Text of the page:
What We Can Learn from The Influenza Epidemic of 1918-19

Individual action is the greatest weapon we have against this virus; we also have more power than we know.

Lecture Description

We must look to the past to understand and adapt to the challenge of the present. Contemporary developments related to the novel coronavirus and COVID-19 are moving fast and involve every part of the United States and reach around the world. So, what might we glean from the lessons of our past to help us in the present? Not knowing what the eventual toll will be, looking into the lessons of history —and the impact of the 1918 Influenza Epidemic (which infected 20-30% of the world’s population, accounting for as many as 50 million deaths including roughly 675,000 Americans) —could perhaps offer clues to how we might navigate this moment collectively. In this talk, Nichols explores what happened and why. He opens new vistas onto the WWI Era, the wartime spread of influenza, the role of the media, politicians, and citizens, public policy and public health. The talk addresses comparative urban and international history, with a focus on the United States, and such efforts as sheltering-in-place, quarantine, and socially distancing in the name of a greater good. In addition, Nichols seeks to address how influenza disease and death alongside broader discussions of public health fit into economic and social concerns. He argues that history rarely offers such clear insights about proactive public policy, honest, rapid information government transmission, the significance of local, city, and state officials, and the agency of everyday people to help stem the tide of devastation and disease. In the end, what we can learn from the 1918-19 pandemic challenges us all to think about the wider possible ramifications of pandemics and crisis. For example, the enmeshed challenges of the war and influenza were crucial to propelling the U.S.’s shift toward post-war “normalcy,” the strike, isolationist foreign policies, and even stringent immigration laws.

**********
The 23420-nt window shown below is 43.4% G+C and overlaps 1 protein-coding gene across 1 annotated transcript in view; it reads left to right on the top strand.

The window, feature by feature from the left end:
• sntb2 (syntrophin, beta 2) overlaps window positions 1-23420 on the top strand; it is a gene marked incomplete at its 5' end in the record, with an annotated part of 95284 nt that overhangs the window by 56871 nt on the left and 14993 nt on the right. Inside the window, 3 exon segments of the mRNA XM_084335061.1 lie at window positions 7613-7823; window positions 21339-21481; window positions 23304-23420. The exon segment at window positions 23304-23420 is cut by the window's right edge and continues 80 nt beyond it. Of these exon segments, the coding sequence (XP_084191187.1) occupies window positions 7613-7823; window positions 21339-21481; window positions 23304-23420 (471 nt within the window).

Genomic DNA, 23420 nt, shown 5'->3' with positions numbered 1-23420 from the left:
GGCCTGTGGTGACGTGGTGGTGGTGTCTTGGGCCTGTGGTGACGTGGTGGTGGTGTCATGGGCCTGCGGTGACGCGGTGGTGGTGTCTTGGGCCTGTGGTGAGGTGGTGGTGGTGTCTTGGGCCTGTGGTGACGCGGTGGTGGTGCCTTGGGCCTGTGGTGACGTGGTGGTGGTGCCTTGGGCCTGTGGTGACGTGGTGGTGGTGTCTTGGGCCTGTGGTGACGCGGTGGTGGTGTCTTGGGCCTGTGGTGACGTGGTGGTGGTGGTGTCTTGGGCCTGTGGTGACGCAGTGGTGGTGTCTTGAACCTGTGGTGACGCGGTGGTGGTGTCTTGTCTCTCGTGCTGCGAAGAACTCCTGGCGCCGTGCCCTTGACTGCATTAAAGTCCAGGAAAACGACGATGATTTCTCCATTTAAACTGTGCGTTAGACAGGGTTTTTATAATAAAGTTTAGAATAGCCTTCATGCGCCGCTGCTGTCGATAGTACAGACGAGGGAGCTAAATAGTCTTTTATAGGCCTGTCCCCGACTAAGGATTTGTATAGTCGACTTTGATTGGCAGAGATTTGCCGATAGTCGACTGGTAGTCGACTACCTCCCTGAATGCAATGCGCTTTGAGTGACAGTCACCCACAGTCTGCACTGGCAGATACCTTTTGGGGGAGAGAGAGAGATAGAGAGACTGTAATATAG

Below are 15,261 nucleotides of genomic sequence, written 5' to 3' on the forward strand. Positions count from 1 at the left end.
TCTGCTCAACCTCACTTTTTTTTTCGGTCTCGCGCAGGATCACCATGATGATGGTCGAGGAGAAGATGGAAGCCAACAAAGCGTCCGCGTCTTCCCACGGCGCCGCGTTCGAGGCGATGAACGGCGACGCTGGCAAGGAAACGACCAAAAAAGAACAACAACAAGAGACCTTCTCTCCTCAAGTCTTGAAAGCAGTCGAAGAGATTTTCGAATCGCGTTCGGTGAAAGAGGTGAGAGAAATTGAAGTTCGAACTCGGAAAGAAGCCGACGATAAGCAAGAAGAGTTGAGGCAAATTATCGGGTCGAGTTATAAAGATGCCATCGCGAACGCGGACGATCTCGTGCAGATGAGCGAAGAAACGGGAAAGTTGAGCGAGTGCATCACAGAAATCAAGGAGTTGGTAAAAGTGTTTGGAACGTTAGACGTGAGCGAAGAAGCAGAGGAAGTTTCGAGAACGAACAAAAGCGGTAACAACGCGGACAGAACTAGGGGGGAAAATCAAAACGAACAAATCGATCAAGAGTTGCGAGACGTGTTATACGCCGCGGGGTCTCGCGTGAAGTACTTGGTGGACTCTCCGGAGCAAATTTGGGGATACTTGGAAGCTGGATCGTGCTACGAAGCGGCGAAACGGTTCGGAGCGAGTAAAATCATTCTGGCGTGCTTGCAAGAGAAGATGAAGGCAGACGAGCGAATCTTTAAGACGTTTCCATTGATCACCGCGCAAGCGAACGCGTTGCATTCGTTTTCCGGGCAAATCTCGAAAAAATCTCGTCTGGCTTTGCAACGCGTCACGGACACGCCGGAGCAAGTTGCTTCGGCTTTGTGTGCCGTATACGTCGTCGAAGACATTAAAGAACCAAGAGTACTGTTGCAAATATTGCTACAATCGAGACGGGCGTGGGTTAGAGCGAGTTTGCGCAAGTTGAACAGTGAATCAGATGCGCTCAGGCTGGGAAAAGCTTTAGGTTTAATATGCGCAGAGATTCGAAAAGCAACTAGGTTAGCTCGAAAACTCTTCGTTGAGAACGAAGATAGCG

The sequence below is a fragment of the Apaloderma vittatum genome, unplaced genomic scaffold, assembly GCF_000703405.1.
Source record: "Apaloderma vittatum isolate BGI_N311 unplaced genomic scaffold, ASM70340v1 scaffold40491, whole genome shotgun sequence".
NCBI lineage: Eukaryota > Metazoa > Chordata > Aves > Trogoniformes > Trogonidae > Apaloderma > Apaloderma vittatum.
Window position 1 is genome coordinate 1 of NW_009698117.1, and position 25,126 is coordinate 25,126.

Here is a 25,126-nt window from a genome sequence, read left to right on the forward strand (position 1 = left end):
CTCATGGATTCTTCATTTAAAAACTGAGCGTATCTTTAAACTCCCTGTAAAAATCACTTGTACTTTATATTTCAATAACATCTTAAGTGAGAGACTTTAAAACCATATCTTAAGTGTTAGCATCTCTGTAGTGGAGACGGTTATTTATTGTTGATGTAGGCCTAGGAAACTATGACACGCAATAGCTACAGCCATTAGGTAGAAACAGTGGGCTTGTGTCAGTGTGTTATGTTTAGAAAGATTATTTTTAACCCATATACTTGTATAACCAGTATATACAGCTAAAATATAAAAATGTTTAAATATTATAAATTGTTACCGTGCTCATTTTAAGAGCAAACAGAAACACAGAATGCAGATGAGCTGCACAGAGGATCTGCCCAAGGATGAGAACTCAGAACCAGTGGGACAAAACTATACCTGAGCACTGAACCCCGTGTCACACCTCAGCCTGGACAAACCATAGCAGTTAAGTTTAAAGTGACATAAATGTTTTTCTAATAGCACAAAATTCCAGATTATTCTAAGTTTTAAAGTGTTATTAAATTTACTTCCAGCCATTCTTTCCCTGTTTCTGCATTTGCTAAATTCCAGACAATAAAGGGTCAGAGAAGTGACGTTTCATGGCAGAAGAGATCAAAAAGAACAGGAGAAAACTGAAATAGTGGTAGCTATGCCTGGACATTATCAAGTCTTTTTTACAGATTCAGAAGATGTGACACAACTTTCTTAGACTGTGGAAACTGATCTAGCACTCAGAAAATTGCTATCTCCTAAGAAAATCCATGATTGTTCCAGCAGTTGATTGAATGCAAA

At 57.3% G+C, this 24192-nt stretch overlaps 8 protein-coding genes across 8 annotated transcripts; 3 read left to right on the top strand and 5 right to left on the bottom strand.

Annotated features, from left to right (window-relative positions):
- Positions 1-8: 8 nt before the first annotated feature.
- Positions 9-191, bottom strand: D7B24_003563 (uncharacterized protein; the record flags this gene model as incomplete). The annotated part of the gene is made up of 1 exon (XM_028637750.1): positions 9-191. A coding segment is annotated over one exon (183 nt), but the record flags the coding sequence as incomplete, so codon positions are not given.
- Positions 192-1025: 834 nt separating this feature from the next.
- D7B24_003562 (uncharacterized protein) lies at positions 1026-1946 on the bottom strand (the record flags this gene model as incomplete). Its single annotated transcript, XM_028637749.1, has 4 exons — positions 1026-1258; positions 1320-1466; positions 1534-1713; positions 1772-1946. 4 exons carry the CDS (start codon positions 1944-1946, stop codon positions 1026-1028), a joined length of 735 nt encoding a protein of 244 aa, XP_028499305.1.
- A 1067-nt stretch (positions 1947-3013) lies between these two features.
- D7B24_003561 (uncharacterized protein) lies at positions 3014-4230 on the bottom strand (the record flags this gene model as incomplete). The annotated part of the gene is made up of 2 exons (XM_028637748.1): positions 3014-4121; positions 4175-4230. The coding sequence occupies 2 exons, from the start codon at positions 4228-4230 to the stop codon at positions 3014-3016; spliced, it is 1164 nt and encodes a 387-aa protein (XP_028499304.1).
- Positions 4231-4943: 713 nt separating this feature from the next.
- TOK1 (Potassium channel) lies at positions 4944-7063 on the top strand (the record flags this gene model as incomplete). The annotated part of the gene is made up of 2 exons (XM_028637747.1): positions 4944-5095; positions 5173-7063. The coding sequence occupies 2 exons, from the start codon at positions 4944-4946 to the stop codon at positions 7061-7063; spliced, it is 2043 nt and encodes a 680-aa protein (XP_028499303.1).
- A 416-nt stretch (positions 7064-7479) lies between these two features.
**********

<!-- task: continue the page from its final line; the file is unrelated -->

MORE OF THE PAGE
CATEGORIES

Public Health and Disease Public History and Memory

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Christopher McKnight Nichols

VIEW SPEAKER : Christopher McKnight Nichols


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